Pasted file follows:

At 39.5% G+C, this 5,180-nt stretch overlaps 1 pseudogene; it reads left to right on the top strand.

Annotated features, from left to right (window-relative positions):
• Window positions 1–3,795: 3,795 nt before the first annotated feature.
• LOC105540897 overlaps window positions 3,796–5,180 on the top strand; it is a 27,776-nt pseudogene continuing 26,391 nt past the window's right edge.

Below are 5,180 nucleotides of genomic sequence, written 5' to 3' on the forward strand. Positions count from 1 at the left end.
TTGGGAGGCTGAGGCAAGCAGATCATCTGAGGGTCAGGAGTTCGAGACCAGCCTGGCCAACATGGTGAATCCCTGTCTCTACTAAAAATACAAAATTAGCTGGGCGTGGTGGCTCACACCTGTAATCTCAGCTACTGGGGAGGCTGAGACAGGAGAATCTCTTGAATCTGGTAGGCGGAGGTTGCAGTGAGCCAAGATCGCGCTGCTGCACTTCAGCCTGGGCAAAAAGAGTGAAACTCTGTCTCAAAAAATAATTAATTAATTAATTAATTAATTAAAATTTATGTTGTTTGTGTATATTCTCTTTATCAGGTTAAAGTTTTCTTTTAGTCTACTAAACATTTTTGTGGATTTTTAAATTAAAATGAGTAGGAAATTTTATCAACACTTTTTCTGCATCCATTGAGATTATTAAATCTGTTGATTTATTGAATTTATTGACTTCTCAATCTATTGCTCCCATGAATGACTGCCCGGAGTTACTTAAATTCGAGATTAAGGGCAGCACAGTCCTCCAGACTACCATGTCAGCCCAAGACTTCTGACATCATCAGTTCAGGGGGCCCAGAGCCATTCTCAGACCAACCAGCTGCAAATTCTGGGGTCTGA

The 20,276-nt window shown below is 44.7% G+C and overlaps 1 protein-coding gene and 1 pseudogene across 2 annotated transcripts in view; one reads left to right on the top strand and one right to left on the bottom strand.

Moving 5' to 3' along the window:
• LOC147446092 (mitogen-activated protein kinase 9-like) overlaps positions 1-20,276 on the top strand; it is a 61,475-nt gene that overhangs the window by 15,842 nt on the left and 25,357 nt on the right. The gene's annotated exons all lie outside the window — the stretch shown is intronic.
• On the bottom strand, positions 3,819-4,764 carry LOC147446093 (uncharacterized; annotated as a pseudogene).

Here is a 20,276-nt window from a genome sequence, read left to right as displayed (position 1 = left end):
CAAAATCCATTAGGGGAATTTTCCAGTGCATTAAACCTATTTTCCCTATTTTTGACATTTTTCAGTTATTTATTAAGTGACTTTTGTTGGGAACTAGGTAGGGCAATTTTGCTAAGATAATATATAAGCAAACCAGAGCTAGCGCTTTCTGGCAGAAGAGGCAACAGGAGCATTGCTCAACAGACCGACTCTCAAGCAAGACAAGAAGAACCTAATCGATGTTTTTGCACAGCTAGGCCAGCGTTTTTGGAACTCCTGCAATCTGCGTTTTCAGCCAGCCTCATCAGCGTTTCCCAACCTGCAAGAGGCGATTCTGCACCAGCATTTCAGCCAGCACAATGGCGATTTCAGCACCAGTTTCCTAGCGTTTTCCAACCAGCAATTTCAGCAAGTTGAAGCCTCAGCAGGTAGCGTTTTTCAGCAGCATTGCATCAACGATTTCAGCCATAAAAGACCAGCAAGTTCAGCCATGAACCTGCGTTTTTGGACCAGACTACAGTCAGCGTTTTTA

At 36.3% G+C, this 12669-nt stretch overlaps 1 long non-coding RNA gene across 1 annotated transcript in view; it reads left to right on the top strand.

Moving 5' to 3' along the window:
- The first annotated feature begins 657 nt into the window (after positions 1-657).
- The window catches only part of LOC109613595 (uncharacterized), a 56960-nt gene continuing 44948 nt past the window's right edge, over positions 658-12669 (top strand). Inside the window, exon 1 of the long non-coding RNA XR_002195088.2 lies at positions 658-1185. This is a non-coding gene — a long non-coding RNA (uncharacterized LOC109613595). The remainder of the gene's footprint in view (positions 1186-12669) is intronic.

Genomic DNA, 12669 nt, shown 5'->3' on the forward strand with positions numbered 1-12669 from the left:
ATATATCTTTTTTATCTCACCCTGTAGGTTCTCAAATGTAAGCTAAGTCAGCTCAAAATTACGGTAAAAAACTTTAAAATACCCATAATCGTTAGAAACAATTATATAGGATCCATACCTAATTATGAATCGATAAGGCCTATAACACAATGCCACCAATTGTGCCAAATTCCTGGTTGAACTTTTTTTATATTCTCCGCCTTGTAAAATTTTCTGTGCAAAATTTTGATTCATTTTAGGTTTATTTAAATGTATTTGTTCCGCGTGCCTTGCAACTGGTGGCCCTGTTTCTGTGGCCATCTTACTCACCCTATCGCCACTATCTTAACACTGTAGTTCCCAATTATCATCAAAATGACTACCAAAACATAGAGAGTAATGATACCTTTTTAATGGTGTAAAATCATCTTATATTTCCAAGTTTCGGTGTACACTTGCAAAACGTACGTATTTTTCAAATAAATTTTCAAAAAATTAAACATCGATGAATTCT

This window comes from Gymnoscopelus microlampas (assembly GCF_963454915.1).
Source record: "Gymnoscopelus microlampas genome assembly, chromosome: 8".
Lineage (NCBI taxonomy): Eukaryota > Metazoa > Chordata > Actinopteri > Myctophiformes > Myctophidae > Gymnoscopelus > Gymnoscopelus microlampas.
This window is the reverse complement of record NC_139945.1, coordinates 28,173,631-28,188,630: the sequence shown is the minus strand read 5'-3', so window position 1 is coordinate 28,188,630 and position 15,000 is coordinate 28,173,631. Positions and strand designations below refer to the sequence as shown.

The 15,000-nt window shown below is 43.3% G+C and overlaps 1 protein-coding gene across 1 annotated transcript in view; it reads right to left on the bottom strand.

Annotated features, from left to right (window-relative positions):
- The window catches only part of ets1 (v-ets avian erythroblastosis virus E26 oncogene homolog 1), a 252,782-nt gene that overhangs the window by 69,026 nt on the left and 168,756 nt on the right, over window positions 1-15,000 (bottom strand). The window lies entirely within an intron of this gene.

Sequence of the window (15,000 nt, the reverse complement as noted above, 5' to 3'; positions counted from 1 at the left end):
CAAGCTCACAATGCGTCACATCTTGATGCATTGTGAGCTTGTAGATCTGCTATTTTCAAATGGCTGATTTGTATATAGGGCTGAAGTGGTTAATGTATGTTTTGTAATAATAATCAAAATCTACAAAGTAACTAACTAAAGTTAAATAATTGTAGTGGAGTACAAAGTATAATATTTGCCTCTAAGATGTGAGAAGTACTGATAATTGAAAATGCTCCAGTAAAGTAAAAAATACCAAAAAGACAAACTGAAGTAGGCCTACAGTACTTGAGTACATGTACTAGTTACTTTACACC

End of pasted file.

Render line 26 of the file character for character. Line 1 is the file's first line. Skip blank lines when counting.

Sequence of the window (15,000 nt, the reverse complement as noted above, 5' to 3'; positions counted from 1 at the left end):